52. Have you ever wondered about the custom – so old that human memory runs not to the contrary – of adding a little water to the wine at communion. It is usually rationalised as the water and blood in John 19:34, but it really comes from the practices of the ancient world.
    In the ancient world you were considered a drunkard if you drank undiluted wine. The Greeks diluted wine with 3 or 4 parts water, the Romans 1:1. This is still the case in some places. A visitor to Tuscany was surprised to see her host mix water with the wine at meals.
    Also, without distillation, it is rarely possible to obtain any drink stronger than 15% alcohol because, above that level, it kills the yeasts involved in fermentation. But most of the wine of that period would have been of a lesser alcoholic level – essentially, cheap plonk.
    For these reasons, although there would have been the occasional drunkenness in the ancient world, alcoholism was probably fairly rare.
    I might add that these customers tend to develop as a matter of cultural natural selection, in that those who practise them tell to live longer and healthier lives. Until recently, water supplies were pretty awful. Adding a bit of alcohol to it at least gave your body a fighting chance against the germs. In England the drink of the lower classes was “small beer”: a very low alcohol drink which, because it had been brewed, was germfree. In one notorious case, typhoid struck one side of a street, but not the side with the brewery, because the workers there did not drink from the local well. Of course, in China the custom was never to drink water, but always to boil it first to make tea.
    Malcolm Smith

  53. Malcolm Smith: For these reasons, although there would have been the occasional drunkenness in the ancient world, alcoholism was probably fairly rare.”

    Friend, this is just not a defensible position. Both the existence of (Jesus chides the pharisees for calling Him one for instance) and warnings against “drunkenness” or being “drunk with wine” or being a “drunkard” etc, all built on the same Greek stem are well attested throughout the NT. Not to mention warnings against excessive alcohol consumption in the OT, such as in Proverbs.

    The bible is well stocked with discussions of sinful drinking while declaring the reality also of lawful consumption. I’ll even go so far to say that drinking enough alcohol to affect you (like at a wedding celebration) is also not sinful in itself or why would God bother creating alcohol at all?

    Greg Smith, US

  54. Thanks Greg. Yes I was going to make a similar reply about that particular point. Both biblical and non-biblical sources attest to alcohol-related problems and drunkenness in antiquity. And the many biblical warnings about such matters in both Testaments make this quite clear as well.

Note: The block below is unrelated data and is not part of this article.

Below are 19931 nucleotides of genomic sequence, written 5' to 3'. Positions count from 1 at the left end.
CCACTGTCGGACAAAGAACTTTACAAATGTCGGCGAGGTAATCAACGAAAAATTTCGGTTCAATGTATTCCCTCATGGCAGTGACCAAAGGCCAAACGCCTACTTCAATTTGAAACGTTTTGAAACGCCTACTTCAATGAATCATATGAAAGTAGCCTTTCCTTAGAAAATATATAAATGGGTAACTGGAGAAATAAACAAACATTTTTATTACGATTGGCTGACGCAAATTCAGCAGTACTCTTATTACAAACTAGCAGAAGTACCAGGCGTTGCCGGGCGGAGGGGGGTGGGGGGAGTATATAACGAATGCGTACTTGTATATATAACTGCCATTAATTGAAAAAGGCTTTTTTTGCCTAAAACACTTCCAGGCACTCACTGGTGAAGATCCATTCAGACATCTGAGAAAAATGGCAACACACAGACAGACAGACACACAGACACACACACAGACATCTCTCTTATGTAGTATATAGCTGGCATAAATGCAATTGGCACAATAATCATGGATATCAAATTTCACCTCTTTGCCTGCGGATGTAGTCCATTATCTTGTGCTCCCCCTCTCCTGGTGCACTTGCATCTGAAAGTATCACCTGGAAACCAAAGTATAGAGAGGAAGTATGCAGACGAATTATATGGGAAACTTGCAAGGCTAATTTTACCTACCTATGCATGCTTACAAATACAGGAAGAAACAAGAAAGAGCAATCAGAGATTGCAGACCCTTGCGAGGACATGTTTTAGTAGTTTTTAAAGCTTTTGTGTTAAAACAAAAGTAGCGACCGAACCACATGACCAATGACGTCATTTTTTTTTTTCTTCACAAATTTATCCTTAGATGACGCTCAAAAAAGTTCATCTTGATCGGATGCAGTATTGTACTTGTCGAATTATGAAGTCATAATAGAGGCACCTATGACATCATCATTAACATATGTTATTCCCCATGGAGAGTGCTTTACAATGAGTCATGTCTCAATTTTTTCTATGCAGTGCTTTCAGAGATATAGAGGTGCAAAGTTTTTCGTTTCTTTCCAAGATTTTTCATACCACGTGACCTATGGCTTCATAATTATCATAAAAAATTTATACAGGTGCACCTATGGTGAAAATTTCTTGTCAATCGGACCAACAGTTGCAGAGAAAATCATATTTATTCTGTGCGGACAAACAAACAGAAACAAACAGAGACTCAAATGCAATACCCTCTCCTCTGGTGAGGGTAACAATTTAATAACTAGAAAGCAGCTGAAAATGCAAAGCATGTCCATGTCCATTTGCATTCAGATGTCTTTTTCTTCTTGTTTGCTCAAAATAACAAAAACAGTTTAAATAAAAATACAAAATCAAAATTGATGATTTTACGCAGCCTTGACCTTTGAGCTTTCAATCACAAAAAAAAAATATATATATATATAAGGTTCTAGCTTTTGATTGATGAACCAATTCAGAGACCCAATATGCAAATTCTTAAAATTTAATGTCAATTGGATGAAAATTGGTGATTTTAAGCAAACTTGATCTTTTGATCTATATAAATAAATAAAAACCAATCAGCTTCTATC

Bill Muehlenberg, CultureWatch

  55. Hi Bill, I liked your post. I always thought the greater sin was a lack of self-control, for the Fruit of the Spirit is love joy, peace…and self-control or a sound mind. Some people don’t have a sound mind when they eat gluten (me). Some people don’t have a sound mind when they drink wine. Some people don’t have a sound mind when they drink milk. Some people don’t have a sound mind when they take pharmaceuticals. I could go on… Jesus taught that if something causes you to sin, cut it off – but know that He also said that the food or drink are never the real root of the problem – that has always been the brokenness of man or the uncleaness of his heart within. It is there that we must ask our Saviour to address His efforts of sanctification.

    Mark 7:15 “Nothing outside a man can make him ‘unclean’ by going into him. Rather, it is what comes out of a man that makes him ‘unclean’. ”

    Sharon Stay

  56. Hi Bill, thanks for another biblically sound article.

    My father always made it clear that to drink alcohol or not was a personal choice. He chose not to as his father had been a drunk, although that never stopped him from drinking the communion wine.

    We are free to make those choices and ought not have them forced on us, no matter how much good intention there is behind it. I also have chosen not to drink alcohol but there are no biblical grounds for comdemning those Christians who do so responsibly.

    Again, great article, stick to your guns (grounded in scripture alone).

    Mark Bachelor

  57. I choose not to drink
    Those at church who do, I bless. I do not bless those who choose to drink to excess as this then becomes a sin of the flesh. I have spent the most part of my adult life as a slave to alcohol and so know the misery attached to this choice. And it is that, a “choice”
    As you state Bill, not only is it incorrect to misrepresent what the NT teaches, it is dangerous.